My excursions, work, exploration, projects, and freelance hikes have brought me face to face with bears, wolves, and cougars. While out food fishing I have been left completely alone with only orcas in endlessly immense waterways. Eagles know my boat motor sound, and will follow me, hoping for a released fish to linger a moment too long on the surface for their talons to pierce. My meals are often composed of salmon, crabs, clams, mussels, spot prawns, sea urchin roe, lingcod, halibut; and chanterelles, matsutake, yellow feet, hedgehog, Chicken-of-the-woods, morel and angel wing mushrooms; berries of many kinds that make a candy shop look like a library; seaweed of all sorts, wild harvested sea salt, and a medley of unspeakably nutritious, delicious and unique foods. Licorice fern root, spring fir bough tips, nettles and Labrador tea are all present in my evening warm beverages – along with some whiskey on occasion.
I have had to surrender to 100 km/hour winds, biblical amounts of rain and spent weeks and weeks and weeks completely alone, kayaking unnamed bays and hiking in forests with no trails. And I have accidentally walked into dynamite blasting red zones while exploring the vast mountainous forest that left my ears ringing and feet running for the back for the hills.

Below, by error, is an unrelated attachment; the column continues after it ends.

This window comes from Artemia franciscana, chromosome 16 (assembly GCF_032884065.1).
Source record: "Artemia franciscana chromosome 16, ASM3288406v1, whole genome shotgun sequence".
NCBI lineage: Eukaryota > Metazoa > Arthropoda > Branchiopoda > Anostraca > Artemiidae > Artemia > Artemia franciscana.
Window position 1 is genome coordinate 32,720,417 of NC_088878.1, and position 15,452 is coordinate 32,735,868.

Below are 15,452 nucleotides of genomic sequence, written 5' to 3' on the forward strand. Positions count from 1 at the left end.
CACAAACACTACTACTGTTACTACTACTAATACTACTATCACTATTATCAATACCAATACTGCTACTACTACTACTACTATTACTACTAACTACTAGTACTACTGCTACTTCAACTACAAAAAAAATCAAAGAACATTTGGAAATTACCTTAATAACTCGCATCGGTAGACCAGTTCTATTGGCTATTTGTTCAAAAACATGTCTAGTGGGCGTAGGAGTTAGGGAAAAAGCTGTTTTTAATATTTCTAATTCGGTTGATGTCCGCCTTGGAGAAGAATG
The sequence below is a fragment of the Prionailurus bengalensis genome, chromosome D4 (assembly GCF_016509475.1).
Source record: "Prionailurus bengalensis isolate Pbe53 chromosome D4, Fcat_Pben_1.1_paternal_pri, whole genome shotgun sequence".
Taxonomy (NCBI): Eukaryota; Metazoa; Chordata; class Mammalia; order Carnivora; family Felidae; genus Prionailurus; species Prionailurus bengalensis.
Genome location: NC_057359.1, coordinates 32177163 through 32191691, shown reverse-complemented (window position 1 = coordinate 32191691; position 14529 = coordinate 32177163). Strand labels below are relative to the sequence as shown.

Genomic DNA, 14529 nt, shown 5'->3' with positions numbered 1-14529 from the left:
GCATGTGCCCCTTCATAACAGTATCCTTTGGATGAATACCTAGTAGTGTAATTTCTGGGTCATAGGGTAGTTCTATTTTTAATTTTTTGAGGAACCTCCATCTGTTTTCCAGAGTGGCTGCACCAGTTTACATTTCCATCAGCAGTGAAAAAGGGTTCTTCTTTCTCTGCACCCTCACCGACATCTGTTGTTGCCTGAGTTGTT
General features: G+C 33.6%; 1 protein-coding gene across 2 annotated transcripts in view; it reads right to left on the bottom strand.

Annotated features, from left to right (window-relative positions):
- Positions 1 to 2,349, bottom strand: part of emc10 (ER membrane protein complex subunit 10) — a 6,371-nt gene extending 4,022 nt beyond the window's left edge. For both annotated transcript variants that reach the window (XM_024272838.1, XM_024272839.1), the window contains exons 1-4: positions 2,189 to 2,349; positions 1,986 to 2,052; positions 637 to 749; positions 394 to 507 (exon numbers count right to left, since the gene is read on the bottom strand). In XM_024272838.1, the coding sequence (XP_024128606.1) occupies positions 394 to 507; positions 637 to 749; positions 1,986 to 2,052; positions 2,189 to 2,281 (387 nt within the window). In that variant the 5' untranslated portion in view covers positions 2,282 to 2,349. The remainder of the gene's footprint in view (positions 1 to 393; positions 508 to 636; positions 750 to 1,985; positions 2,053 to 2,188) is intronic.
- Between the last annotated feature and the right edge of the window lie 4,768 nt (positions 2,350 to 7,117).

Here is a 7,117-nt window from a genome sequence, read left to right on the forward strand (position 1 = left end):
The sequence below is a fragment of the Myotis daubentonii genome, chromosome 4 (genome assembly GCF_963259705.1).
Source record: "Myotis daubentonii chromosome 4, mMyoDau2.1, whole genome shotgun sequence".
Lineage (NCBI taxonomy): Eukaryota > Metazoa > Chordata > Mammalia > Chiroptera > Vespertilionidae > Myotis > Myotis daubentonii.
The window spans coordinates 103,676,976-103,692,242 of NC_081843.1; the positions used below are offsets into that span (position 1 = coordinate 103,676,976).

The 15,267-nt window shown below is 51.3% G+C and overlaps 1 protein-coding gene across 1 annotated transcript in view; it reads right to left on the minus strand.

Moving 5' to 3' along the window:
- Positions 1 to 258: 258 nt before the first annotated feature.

If you are not already painfully aware, know this: the war in the woods is very very alive, and it is being executed with more-than-military might. What progress and safety that is provided by conservation zones like the Clayoquot UNESCO biosphere reserve is counterbalanced with the destruction of Kyuquot only two sounds north of ʻparadiseʼ. And a hauntingly similar conservation / destruction trade off isnʼt unfamiliar to the oft-lauded reputation of the Great Bear Rainforest agreement either.
I have watched logging companies air-lift exclusively old-growth red cedar trees year- round, day-in, day-out from a single inlet for months on end. And I have seen Chinese registered super-timber tankers illegally parked in northern Vancouver Island estuary ecosystems. They shade out eelgrass beds, and the log booms slough off bark that sink and blanket the once vibrant marine estuary floor. These trees, this timber, only stay on Canadian soil for the duration they were alive, next stop- China. The tankers never even enter a Canadian port. Canadians get minimal if any tax benafits, First Nations get symbolic royalties, and jobs float across the pacific ocean.